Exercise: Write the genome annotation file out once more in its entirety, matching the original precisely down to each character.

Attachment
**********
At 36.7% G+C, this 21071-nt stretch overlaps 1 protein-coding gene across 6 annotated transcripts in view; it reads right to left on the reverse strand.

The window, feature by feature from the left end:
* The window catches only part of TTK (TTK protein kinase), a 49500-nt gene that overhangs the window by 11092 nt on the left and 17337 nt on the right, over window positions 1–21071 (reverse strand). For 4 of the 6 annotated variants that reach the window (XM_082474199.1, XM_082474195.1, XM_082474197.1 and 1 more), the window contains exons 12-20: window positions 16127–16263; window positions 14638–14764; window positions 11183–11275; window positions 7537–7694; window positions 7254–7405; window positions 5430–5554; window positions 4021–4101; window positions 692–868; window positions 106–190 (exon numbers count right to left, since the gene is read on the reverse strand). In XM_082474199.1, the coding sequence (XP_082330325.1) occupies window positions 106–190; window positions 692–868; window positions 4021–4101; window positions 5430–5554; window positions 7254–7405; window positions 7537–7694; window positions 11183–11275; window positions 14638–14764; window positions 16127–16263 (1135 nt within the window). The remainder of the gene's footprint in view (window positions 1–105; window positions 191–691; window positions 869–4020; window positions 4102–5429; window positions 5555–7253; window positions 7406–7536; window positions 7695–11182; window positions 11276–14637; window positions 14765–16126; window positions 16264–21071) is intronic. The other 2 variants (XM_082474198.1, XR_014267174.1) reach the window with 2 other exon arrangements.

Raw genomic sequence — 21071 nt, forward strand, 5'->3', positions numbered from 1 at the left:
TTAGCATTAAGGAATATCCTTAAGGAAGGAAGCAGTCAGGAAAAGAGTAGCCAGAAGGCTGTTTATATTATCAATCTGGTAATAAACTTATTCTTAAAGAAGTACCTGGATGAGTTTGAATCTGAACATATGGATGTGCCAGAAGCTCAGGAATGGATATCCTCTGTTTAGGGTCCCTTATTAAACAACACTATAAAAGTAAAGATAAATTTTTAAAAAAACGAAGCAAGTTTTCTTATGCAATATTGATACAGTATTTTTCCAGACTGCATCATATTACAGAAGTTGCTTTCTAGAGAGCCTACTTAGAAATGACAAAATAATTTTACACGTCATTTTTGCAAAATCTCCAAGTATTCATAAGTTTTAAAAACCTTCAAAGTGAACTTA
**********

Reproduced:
At 36.7% G+C, this 21071-nt stretch overlaps 1 protein-coding gene across 6 annotated transcripts in view; it reads right to left on the reverse strand.

The window, feature by feature from the left end:
* The window catches only part of TTK (TTK protein kinase), a 49500-nt gene that overhangs the window by 11092 nt on the left and 17337 nt on the right, over window positions 1–21071 (reverse strand). For 4 of the 6 annotated variants that reach the window (XM_082474199.1, XM_082474195.1, XM_082474197.1 and 1 more), the window contains exons 12-20: window positions 16127–16263; window positions 14638–14764; window positions 11183–11275; window positions 7537–7694; window positions 7254–7405; window positions 5430–5554; window positions 4021–4101; window positions 692–868; window positions 106–190 (exon numbers count right to left, since the gene is read on the reverse strand). In XM_082474199.1, the coding sequence (XP_082330325.1) occupies window positions 106–190; window positions 692–868; window positions 4021–4101; window positions 5430–5554; window positions 7254–7405; window positions 7537–7694; window positions 11183–11275; window positions 14638–14764; window positions 16127–16263 (1135 nt within the window). The remainder of the gene's footprint in view (window positions 1–105; window positions 191–691; window positions 869–4020; window positions 4102–5429; window positions 5555–7253; window positions 7406–7536; window positions 7695–11182; window positions 11276–14637; window positions 14765–16126; window positions 16264–21071) is intronic. The other 2 variants (XM_082474198.1, XR_014267174.1) reach the window with 2 other exon arrangements.

Raw genomic sequence — 21071 nt, forward strand, 5'->3', positions numbered from 1 at the left:
TTAGCATTAAGGAATATCCTTAAGGAAGGAAGCAGTCAGGAAAAGAGTAGCCAGAAGGCTGTTTATATTATCAATCTGGTAATAAACTTATTCTTAAAGAAGTACCTGGATGAGTTTGAATCTGAACATATGGATGTGCCAGAAGCTCAGGAATGGATATCCTCTGTTTAGGGTCCCTTATTAAACAACACTATAAAAGTAAAGATAAATTTTTAAAAAAACGAAGCAAGTTTTCTTATGCAATATTGATACAGTATTTTTCCAGACTGCATCATATTACAGAAGTTGCTTTCTAGAGAGCCTACTTAGAAATGACAAAATAATTTTACACGTCATTTTTGCAAAATCTCCAAGTATTCATAAGTTTTAAAAACCTTCAAAGTGAACTTA